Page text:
Dungeness National Wildlife Refuge: The Dungeness NWR provides habitat for many different species. More than 250 species of birds, 41 species of land mammals, and eight species of marine mammals have been recorded in the refuge.

 

 

Travel Route #2: Columbia River Gorge Highway –
Washington & Oregon

Overview:

Decribed by Lewis and Clark as a “remarkable, high detached rock,” this enormous monolith…nearly 850 feet tall, is the core of a vanished volcano.

One of North America’s grandest rivers, the Columbia is at its finest as it rolls through the Columbia River Gorge, framed by sheer walls of basalt, cloaked in firs and ferns and rare endemic plants, accented with waterfall after crashing waterfall. The nation’s second National Scenic Area, the Columbia River Gorge is also the largest and most densely populated, offering the amenities of urban centers close to the wild beauty of the outdoors.

 

Trip Length: Roughly 140 miles
Best Time To Go: Year Round
Must See Nearby Attractions:
Fort Vancouver National Historic Site (Vancouver)
Pearson Air Museum (Vancouver)
Spring Creek National Fish Hatchery (Underwood)

Traveler’s Notes:

Readers will explore the Pacific Northwest through full-color photographs and exciting fact boxes with recommended road trip destinations. Including detailed content that complements the social studies curriculum, readers are introduced to the history, culture, and geographical diversity of the Pacific Northwest.

The Sandy River marks the western boundary of the Columbia River Gorge National Scenic Area, where the Portland metro area ends and the byway begins. From Troutdale (exit 17 on Interstate 84), the road follows the Sandy upstream, then winds uphill through Corbett to your first cliff-top panorama of the Gorge at the Portland Women’s Forum State Scenic Viewpoint.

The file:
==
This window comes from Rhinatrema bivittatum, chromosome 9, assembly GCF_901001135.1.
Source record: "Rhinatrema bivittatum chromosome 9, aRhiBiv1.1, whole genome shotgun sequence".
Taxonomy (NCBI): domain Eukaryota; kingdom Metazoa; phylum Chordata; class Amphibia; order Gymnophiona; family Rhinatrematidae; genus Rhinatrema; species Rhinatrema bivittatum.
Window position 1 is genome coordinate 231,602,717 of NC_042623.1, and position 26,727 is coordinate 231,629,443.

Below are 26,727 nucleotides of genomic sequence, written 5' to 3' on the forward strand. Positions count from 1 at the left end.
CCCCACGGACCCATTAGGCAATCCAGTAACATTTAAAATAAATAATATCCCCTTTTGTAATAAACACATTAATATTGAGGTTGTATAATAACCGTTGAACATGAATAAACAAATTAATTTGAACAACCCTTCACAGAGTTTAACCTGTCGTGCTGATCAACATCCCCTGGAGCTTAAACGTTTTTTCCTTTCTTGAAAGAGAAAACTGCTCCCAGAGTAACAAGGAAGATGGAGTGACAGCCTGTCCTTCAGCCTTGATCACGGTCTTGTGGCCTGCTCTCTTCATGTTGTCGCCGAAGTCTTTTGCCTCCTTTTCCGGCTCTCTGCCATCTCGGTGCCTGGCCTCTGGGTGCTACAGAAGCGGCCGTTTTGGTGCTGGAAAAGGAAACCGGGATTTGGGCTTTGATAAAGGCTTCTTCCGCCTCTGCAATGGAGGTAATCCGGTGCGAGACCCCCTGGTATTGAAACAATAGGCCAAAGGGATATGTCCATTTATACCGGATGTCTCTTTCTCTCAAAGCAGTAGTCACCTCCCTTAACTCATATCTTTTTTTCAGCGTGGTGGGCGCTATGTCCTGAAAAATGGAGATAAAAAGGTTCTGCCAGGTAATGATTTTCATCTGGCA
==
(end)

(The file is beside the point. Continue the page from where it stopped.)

From Crown Point, the byway drifts down the mountain in gentle arcs suitable for touring cars from the early 20th century, showcasing the highway’s original stonework. You’re soon immersed in a deeply shaded, ferny oasis, where one waterfall after another tumbles from Gorge rim to roadside.
At exit 40, Bonneville Lock and Dam was the first of many dams to tame the Columbia. The extensive Visitors Center includes an underwater window where you can watch fish wriggling up the fish ladder to bypass the hydropower turbines.

What To See Along The Way:

Cape Horn Viewpoint: The Cape Horn trailhead is located at the Skamania County Transit Park & Ride lot near milepost 26 along State Highway 14 at Salmon Falls Road.

Beacon Rock: Beacon Rock State Park is a publicly owned recreation area and natural history site on Route 14 in

Looking oddly out of place amid barren hills at the eastern end of the gorge is this French-style chateau now home to the Maryhill Museum of Art.

the Columbia River Gorge National Scenic Area about 35 miles east of Vancouver, Washington.

Bonneville Dam: The project’s first powerhouse, spillway and original navigation lock were completed in 1938 to improve navigation on Columbia River and provide hydro-power to the Pacific Northwest. A second powerhouse was completed in 1981, and a larger navigation lock in 1993.

Stevenson: Positioned at the core of the Columbia River Gorge National Scenic Area, Stevenson is a prime jumping-off point for exploring the southern Washington’s Gifford Pinchot National Forest, Mount St. Helens and other outdoor treasures.

Home Valley Park: Home Valley Park is owned and operated by the county of Skamania, WA. The primitive park offers 24 RV camping or tent camping sites. All roadways and parking spots are gravel. Picnic tables are provided at each camping site.

Cook – Underwood Road Loop: Traverses nearly 15 miles along the slopes of the Columbia River Gorge, north of Washington Highway 14, and stretches from Cook, on the west bank of the Little White Salmon River(RM 161.5), to Underwood, on the west bank of the White Salmon River.
The Dalles Lock and Dam: The Dalles Lock and Dam is 192 miles upriver from the mouth of the Columbia River and two miles east of the city of The Dalles, OR.